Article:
Sunday, December 17, 2017

Happy 90th Birthday Mom

Dear Mom,

Remember when I spoke at Dad's retirement party? I was so happy to be able to share my thoughts about him while he was there, just feet away from me. That's how I feel about this particular blog. I get to share my feelings about you while you're here with me. We'll go to your favorite area restaurant for lunch to celebrate your special day, and we'll also celebrate this magnificent milestone later this month with your sons, several grandchildren and your many San Diego friends. Oh...and tonight the dinner is whatever you choose and we'll indulge in the gorgeous cake that Suzanne delivered yesterday.

You had me and my three younger brothers via C-Section in the days when women were encouraged not to have so many children via that route. But you did. You and (as I recall you saying) Elizabeth Taylor.

Dad was a fireman and each time we heard the sirens from our Newbury Street home you'd gather Gary and I and take us to the fire site. We were actually present when he went in several burning buildings. I don't remember being scared. It's what he did. It's what you did. I remember Dad studying for the various tests as he rose through the ranks. He would eventually become Chief and we no longer chased fires in the days of Brian and Gerry----just too many kids to dress in the middle of the night.

You were a phenomenal softball player. I heard from a lot of people that you were the best ballplayer on Hungry Hill. They'd usually add that you should've gone pro. You were in a bowling league for over 50 years and I always marveled at how you pitched that ball down the alley at those skinny candlestick pins with such accuracy they'd explode in all directions. I'm pretty sure there were several bowling titles in those years. You were an excellent golfer as well. When you drove the ball a few months ago in Atlanta it gave those grandson's a nice memory. They captured that on video and shared it widely.  I was not blessed with your gift for playing sports, so when you remarked several years ago that I had a good golf swing, I was pretty pleased with myself. The boys played baseball, soccer and hockey so you were always on the go and stretched every dollar Dad made to pay for all the activities and multiple trips to Canada.

Speaking of stretching a dollar---I was one of the best dressed kids at Our Lady of Hope and later, Cathedral, because you were one super shopper. I never went without the latest trend-wear---mohair sweaters, madras anything---because of your deft use of King's layaway plan, Filene's basement bargains and Mark and Carl's, aka, the "junk shop" finds. I definitely inherited the shopping gene but not quite the knack for the bargains that you had.

You have had many friends during your lifetime. Most of the ones I knew from my childhood days- Kay, Barbara, May, Jean, Peg, Eleanor-are gone now; but you have cultivated new relationships in the last two decades and manage to keep quite busy with your cousins Peggy and Mary and a posse that includes Carol, Kathy and the Patty's and of course the early morning McDonald's crowd where you exchange political views with the likes of Dan and Norm and others.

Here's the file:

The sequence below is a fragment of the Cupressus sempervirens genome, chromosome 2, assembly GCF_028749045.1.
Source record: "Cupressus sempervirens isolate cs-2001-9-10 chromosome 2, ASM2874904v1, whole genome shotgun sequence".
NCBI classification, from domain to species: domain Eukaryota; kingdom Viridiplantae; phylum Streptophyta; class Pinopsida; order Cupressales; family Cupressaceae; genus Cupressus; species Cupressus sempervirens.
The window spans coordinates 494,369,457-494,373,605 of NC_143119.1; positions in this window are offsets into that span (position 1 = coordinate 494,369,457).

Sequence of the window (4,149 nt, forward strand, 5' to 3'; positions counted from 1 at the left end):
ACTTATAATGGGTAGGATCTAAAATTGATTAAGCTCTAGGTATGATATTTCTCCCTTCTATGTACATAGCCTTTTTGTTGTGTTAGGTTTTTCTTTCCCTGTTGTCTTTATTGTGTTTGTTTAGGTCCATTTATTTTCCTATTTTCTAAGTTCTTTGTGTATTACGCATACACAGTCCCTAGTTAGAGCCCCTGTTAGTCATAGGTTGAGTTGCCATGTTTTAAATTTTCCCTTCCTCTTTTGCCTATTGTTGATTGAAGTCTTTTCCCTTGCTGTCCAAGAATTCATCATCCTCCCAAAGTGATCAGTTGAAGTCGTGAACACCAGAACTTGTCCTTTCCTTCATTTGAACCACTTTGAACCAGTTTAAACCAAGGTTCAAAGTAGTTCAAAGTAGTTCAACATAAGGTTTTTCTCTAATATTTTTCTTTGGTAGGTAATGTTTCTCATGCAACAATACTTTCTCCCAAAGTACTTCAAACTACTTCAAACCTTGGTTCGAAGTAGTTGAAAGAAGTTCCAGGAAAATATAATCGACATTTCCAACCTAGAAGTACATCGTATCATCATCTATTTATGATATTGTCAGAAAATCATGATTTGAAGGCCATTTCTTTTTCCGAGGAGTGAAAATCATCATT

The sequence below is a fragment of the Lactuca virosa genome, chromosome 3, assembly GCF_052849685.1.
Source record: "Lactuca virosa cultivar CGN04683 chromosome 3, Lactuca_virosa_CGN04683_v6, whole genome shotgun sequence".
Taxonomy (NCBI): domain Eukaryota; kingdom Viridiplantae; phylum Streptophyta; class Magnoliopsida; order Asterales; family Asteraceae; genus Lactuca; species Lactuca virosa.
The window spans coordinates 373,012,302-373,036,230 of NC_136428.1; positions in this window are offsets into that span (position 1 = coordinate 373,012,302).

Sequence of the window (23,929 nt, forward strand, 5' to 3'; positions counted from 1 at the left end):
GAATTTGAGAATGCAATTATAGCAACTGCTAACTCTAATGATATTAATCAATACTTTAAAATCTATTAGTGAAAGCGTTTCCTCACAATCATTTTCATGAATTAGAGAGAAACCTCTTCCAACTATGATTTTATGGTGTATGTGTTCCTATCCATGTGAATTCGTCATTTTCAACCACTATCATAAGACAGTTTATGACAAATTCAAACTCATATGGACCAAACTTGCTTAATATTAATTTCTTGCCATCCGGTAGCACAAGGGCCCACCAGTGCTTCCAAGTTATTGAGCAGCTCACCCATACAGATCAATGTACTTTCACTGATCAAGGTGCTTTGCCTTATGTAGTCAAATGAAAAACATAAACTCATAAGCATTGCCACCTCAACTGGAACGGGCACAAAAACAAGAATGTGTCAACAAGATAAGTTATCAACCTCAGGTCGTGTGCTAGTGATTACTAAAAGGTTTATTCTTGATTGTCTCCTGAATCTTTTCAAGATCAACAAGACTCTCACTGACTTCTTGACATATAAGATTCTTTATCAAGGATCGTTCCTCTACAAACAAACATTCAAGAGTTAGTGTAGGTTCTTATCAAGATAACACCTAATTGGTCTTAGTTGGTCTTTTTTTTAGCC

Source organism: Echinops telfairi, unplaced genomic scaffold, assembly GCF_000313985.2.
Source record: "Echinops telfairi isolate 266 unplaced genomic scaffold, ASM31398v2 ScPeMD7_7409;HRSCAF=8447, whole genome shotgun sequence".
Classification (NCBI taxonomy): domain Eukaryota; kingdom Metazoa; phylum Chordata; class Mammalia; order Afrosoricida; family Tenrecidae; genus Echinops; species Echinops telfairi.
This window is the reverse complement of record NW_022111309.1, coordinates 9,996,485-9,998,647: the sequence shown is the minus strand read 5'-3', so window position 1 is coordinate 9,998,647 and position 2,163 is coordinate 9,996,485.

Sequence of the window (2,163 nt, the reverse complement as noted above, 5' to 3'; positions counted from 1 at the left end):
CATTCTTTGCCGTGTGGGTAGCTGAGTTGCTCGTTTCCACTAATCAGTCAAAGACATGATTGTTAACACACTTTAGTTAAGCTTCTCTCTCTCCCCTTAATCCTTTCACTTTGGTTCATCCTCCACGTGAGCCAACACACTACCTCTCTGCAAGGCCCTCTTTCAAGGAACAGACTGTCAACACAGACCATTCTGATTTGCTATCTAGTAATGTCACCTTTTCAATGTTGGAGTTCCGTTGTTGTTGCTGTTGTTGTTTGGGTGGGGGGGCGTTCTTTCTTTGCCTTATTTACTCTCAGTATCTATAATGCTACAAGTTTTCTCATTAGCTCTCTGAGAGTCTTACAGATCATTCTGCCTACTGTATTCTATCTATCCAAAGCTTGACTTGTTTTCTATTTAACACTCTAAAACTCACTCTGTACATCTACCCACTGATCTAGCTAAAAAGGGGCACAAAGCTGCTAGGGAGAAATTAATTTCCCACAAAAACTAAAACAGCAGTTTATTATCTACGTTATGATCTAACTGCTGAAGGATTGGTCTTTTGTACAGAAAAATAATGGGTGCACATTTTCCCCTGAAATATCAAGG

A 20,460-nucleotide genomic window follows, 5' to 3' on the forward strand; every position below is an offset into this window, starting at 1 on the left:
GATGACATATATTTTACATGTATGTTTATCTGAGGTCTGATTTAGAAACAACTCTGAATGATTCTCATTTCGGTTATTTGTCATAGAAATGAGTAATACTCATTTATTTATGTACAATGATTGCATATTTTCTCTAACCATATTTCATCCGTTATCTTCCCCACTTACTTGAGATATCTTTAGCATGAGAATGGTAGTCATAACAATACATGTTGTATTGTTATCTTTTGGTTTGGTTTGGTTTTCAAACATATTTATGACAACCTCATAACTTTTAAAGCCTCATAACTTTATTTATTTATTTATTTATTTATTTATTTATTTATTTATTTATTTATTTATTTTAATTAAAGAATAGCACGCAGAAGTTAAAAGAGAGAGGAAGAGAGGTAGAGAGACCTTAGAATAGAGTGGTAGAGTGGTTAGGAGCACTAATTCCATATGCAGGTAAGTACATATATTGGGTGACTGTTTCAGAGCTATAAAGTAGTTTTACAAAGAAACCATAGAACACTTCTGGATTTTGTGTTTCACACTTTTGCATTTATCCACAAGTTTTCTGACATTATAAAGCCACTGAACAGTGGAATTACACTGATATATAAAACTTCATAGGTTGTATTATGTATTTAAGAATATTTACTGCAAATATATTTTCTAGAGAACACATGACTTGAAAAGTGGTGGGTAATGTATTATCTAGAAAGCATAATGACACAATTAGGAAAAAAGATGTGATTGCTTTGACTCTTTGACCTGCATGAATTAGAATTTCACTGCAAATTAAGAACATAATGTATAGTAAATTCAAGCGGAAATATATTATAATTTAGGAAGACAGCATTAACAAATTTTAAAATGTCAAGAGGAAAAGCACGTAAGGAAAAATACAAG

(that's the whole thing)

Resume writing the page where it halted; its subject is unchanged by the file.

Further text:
Next month I turn the age you were when we lost Dad. I can't even begin to imagine being left without Barry at this age. You were so brave, so strong. Over the years you felt the sting of being the one at weddings and parties without a partner. But you didn't wallow in self-pity. You were a young widow. Many people asked if you wanted to marry again. I remember your response-always the same. "Why would I? I had a great man". You have navigated all these years so admirably. I know you'd say something to the effect you didn't have a choice, but that doesn't lessen the fact you chose to live and you have lived well.

Yesterday, when Michael asked what you wanted for your birthday you replied, " to be here for the next one".  Music to my ears. Thank you for everything Mom. I love you. Happy Birthday!

Thursday, December 14, 2017


It's now official. McCoy & Connolly Consulting, Inc. is no longer. We signed the dissolution papers this week. This has been in the works for quite some time. I had begged and guilted Nancy to keep going for several years when she was clearly ready to be done. When each of our lives exploded with health crises two years ago, our business took a bit of a hit because we really couldn't be away. Thankfully, our adult children are recovered, as are we, and even though neither of us needed the "smell the roses" reminder after all the twists and turns of our lives, the time had clearly arrived---even for me.

When I read the document "Written Consent for the Wind Up and Dissolution..."  I felt sad. Not crying, death of someone, sad---just a realization that this tangible thing -our business- was done.We started out in the consulting world over 15 years ago thinking we might last 5 years; certainly not anticipating we'd make it three times that.

Nancy and I were workplace colleagues for 10 plus years. When our academic medical center made the ill-advised decision that home health was no longer part of their "mission", thus dismissing the arm of their system that provided continuity of care to their patients, we felt as if we were punched in the stomach.